Prepared by: Pam Hauck
Posted on: April 18, 2002
Reposted on: May 11, 2003
Reposted on: May 9, 2004
Reposted on: May 12, 2005
Reposted on: March 30, 2006
Exercise: Opening Up
Open books you like and read their
openings. Do they start with a
more subtly, planting a question or a seed? What in the opening makes
want to continue reading?
The best stories grab a reader's attention
with the very first
hold it till the end. Whether you are writing a short story, novel or
your first few paragraphs have the ability to persuade a reader to turn
page and see what happens next. That makes effective openings one of
most important elements of writing.
Effective openings set the scene and give
readers a sense of time
while answering Who, What, When, Where and Why. They introduce
characters sometimes faced with conflict or a major life change.
J.R.R. Tolkien begins the "The Hobbit" with:
In a hole in the ground
there lived a hobbit. Not
a nasty, dirty, wet hole,
filled with the ends of worms and an oozy smell, nor
yet a dry, bare, sandy
hole with nothing in it to sit down on or to eat: it
was a hobbit-hole, and
that means comfort.
There is much here to draw in the reader.
What is a hobbit, and why
live in a hole? Note the vivid descriptions of uncomfortable holes. And
finally - I just knew as I read that that this hobbit's comfort was
going to be disturbed...
"The Raven" by Edgar Allan Poe opens with:
Once upon a midnight
dreary, while I pondered,
weak and weary,
Over many a quaint and curious volume of forgotten
While I nodded, nearly napping, suddenly there came a
As of some one gently rapping, rapping at my chamber
"'Tis some visitor," I muttered, "tapping at my
Only this, and nothing more."
Poe introduces an intriguing character in
conflict. He sets this
scene in a
chamber and establishes the time as midnight. There is a sense of the
something and the anticipation of something new. The tempest outside
chamber door piques my curiosity and I want to continue reading.
The full poem can be found at
Pulitzer Prize winner Rick Bragg starts
"All Over But The Shoutin'"
My mother and father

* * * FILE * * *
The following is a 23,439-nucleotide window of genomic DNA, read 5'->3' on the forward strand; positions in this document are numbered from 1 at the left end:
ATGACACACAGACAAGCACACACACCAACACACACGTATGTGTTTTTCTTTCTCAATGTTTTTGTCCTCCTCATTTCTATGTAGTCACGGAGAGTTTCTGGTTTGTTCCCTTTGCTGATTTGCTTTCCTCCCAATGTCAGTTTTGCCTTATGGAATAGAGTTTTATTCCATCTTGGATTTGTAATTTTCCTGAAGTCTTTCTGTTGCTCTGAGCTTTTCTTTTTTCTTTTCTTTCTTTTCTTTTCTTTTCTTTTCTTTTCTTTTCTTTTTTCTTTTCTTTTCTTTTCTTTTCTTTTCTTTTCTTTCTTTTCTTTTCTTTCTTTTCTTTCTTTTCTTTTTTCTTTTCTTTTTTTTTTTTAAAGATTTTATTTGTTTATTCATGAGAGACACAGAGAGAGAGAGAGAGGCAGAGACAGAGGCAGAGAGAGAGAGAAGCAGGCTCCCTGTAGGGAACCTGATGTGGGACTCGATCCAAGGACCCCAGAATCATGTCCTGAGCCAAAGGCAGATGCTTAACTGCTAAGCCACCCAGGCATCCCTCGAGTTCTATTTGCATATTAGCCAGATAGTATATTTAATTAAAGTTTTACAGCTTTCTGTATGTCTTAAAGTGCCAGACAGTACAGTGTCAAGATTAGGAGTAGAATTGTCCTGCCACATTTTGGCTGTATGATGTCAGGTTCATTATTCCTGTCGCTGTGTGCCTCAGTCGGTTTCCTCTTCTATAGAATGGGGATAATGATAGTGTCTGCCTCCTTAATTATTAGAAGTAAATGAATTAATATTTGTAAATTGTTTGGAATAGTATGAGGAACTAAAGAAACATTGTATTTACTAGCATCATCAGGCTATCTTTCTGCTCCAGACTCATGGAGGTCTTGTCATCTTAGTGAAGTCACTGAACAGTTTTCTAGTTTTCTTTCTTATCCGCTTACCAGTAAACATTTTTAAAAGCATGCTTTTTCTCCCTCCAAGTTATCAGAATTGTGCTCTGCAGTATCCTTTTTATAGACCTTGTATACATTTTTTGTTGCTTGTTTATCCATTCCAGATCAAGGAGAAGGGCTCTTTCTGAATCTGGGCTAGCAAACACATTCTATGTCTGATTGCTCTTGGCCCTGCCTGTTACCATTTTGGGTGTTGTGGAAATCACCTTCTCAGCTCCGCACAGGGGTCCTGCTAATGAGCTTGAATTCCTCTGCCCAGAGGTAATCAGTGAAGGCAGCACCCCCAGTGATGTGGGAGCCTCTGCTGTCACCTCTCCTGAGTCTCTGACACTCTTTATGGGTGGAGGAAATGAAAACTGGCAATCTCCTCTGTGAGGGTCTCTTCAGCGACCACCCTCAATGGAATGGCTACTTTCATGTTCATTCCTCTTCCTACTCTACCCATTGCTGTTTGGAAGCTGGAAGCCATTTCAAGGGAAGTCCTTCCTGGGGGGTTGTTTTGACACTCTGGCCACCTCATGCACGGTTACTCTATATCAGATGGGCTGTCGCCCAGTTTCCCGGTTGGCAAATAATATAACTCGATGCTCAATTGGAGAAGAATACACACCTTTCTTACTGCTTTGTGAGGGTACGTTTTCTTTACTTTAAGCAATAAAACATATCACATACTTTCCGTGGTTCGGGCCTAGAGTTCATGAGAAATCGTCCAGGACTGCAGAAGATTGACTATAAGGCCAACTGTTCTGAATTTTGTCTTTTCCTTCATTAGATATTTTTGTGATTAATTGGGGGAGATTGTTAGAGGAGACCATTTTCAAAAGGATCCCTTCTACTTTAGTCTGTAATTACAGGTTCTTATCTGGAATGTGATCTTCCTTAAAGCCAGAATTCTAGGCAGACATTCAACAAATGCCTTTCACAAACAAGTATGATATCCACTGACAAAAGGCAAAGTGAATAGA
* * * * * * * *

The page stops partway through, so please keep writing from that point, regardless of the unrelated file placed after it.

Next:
were born in the most
beautiful place on earth, in the
foothills of the Appalachians along the
Alabama-Georgia line. It was a
where gray mists hid the tops of low, deep-green
mountains, where redbone
and bluetick hounds flashed through the pines as they
chased possums into
the sacks of old men in frayed overalls, where old
women in bonnets dipped
Bruton snuff and hummed "Faded Love and Winter Roses"
as they shelled
hulls, canned peaches and made biscuits too good for
this world. It was a
place where playing the church piano loud was near as
important as playing
it right, where fearless young men steered long,
black Buicks loaded with
yellow whiskey down roads the color of dried blood,
where the first frost
meant hog killin' time and the mouthwatering smell of
for acres from giant, bubbling pots. It was a place
where the screams of
panthers, like a woman's anguished cry, still haunted
the most remote
and hollows in the dead of night, where children
believed they could choke
off the cries of night birds by circling one wrist
with a thumb and
forefinger and squeezing tight, and where the cotton
blew off the wagons
hung like scraps of cloud in the branches of trees.
Braggs establishes his credibility as a
story-teller with this
the details of his Appalachian culture begin to unfold, there is a
sense of place and I'm pulled into the scene. I want to continue
find out how his parents survived this harsh and hard, oppressive
For an opening full of suspense, the first
seven pages of James